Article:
3. Even after becoming certified there may be further variation in the practices adopted by different customers and flowed down to their suppliers; especially if they are manufacturing parts that are a significant component of the aircraft, vehicle or device that they destined for – requiring further adjustments to your quality management system to be compliant, and potentially having to accept numerous customer audits on top of certification body surveillance.

Point number 3 is particularly relevant and forms a key focus of today’s article. For example, customer expectations for manufacturing aircraft engine components would be significantly different to manufacturing cabin fittings, and then on top of that there may also be special requirements applied by different customers based on their own interpretation of what is necessary to maintain quality in the supply chain.

Having to apply different rules and practices depending on the customer creates additional complexity (and, therefore, potential for error) and costs associated with compliance – whether this be using a certain document for one customer but not the other, or fronting audits from several different customers throughout the year.

Photo by ThisisEngineering RAEng on Unsplash

Harmony in Industry – The role of Supplemental Standards

In my view the most effective way to address this would be through greater collaboration across different OEMs and the development of harmonized supplemental standards that sit a tier below Management System Standards such as AS9100. 

One of the most interesting examples I have seen of this in recent years is the Aerospace Engine Supplier Quality Strategy Group (AESQ) and their development of the AS13100 standard (Quality Management System Requirements for Aero Engine Design and Production Organizations).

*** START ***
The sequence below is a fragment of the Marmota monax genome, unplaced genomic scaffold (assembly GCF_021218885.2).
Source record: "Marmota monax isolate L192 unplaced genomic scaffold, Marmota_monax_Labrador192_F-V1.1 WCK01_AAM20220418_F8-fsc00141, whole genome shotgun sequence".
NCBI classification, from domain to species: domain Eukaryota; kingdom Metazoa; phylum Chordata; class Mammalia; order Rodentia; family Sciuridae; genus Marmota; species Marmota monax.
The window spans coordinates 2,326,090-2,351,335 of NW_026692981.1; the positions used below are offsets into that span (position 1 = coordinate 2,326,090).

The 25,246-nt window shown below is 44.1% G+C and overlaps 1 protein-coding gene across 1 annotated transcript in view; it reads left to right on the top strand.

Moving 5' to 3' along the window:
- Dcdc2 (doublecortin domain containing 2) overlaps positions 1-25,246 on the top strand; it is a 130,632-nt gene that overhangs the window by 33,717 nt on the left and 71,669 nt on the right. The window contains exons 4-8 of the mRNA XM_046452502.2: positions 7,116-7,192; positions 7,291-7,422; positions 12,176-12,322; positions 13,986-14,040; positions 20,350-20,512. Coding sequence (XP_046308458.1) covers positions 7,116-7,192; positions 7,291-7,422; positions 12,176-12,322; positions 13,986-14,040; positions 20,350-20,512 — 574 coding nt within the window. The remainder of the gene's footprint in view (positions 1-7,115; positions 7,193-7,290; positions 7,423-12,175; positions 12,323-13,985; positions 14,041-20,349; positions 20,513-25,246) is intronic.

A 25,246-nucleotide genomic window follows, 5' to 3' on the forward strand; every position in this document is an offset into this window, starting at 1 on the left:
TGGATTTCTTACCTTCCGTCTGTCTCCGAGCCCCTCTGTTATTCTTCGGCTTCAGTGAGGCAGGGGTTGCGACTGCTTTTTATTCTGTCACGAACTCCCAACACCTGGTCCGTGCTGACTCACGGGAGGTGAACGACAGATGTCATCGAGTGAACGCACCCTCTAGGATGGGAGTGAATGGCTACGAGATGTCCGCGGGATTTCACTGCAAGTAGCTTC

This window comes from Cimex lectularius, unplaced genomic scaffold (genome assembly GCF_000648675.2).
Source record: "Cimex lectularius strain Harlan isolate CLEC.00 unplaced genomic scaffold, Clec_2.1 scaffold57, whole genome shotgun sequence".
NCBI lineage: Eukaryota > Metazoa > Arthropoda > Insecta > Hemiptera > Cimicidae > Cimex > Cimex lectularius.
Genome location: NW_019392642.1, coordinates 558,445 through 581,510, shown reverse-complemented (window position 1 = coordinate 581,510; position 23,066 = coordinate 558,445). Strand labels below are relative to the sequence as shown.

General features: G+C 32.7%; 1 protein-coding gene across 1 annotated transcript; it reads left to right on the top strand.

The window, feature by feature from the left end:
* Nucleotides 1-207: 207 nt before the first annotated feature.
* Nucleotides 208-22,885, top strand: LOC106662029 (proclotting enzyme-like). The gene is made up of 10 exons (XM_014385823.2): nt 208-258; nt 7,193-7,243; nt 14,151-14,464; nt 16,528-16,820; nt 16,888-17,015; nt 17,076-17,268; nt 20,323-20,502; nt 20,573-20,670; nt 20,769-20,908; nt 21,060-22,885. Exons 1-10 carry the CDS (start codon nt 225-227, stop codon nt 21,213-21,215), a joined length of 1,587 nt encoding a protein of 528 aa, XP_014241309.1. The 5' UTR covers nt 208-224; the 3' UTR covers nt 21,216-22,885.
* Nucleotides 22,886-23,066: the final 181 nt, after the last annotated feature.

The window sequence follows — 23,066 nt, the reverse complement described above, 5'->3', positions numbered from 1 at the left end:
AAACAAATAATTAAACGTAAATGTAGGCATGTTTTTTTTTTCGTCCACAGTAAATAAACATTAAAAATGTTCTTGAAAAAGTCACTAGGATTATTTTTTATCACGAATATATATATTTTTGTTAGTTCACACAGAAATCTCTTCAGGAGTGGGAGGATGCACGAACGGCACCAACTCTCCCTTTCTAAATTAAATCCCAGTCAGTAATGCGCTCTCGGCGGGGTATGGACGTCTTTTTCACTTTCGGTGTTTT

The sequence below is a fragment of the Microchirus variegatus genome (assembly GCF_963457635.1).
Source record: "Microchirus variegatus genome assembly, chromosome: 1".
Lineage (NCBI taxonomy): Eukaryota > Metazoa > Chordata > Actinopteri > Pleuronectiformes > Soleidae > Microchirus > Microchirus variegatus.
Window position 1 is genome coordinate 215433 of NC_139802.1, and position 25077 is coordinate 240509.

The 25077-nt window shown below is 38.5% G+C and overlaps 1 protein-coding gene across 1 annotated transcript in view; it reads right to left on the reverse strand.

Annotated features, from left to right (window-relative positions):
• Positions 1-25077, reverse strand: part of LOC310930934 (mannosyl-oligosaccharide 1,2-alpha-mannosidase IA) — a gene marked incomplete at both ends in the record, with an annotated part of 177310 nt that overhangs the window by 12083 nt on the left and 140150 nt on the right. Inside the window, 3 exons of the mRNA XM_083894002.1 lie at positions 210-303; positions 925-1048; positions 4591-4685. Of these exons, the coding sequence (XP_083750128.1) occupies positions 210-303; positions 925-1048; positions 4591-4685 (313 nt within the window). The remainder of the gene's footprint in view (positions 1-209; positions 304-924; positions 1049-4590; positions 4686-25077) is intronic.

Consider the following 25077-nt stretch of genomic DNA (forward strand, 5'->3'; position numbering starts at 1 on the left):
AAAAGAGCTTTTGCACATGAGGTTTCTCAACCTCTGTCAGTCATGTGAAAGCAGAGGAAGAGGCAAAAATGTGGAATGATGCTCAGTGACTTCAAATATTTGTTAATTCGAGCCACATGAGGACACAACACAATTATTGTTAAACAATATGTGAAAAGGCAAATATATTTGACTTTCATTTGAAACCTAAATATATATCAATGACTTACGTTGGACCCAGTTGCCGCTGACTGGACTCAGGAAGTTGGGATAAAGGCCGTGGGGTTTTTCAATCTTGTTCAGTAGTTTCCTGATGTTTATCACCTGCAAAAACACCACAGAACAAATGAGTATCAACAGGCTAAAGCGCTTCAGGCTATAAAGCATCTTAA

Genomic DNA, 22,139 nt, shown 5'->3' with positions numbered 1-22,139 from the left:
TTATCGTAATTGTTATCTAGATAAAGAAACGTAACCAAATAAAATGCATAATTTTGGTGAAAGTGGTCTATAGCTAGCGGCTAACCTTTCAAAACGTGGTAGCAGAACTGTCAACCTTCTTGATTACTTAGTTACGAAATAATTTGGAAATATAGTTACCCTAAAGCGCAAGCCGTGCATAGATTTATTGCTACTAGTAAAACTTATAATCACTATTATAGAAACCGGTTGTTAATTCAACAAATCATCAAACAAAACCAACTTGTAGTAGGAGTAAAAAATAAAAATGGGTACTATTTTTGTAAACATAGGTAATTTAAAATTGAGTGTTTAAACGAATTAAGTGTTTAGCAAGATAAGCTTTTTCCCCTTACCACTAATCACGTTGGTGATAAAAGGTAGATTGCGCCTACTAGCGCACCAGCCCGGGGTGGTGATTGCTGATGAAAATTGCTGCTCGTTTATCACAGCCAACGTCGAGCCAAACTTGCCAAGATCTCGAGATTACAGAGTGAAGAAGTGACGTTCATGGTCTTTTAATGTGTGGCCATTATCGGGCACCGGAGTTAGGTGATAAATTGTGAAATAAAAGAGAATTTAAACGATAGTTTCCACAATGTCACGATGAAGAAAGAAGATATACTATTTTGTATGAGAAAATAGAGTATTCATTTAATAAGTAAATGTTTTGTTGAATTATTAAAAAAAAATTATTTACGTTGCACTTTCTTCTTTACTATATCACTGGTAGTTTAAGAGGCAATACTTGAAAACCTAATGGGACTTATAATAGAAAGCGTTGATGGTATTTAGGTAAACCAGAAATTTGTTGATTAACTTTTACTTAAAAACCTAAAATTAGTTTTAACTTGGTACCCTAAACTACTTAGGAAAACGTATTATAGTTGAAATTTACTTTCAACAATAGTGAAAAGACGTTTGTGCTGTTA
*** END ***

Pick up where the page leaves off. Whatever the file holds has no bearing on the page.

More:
The group are a collective of Aerospace Engine OEMs and Tier 1 suppliers – whilst some of these companies may be direct competitors on the commercial field, their technical teams have worked together to develop a set of standards that integrate with the higher level framework of the AS9100 standard, yet detailed enough to address the more stringent customer and regulatory requirements expected in the Aerospace Engines product segment. This initiative has helped to simplify the supplier quality requirements that are cascaded down to the sub-tier suppliers and adopt a common set of methods and terminology for those working in the Aerospace Engine segment.

All of this can only be a good thing for players in the supply chain, as it sets clearer expectations for all interested parties and would likely reduce the costs of compliance due to less variation between customer specific requirements when buying the same product – freeing up more internal resources for innovation, and making entry into the market appear less risky and more transparent for newcomers. Both of which benefits the OEMs.

Whilst AS13100 is not currently a certifiable standard, it can be flowed down as a contractual requirement and verified as part of AS9100 audits, so naturally there would also be less of a need for customers to audit suppliers on an individual basis and more efficiency from this perspective.

Standards and Big Data – The Future?

Earlier in the article I referred to certification body resourcing as a potential challenge to implementing specialist standards, as certification still depends primarily on personnel attending site to conduct an audit or inspection.

On the product certification side of things, it can take a long time to get consensus due to the number of stakeholders that need to be involved and the evidence that needs to be gathered from across industry to ratify the content of any new standard.

In the near future I believe that there is a significant opportunity for big data to simplify these processes. For anyone unfamiliar with the term, big data is the computational analysis of extremely large data sets to reveal patterns, trends and associations.

Here are some examples of how it could be applied to the world of Quality Standards: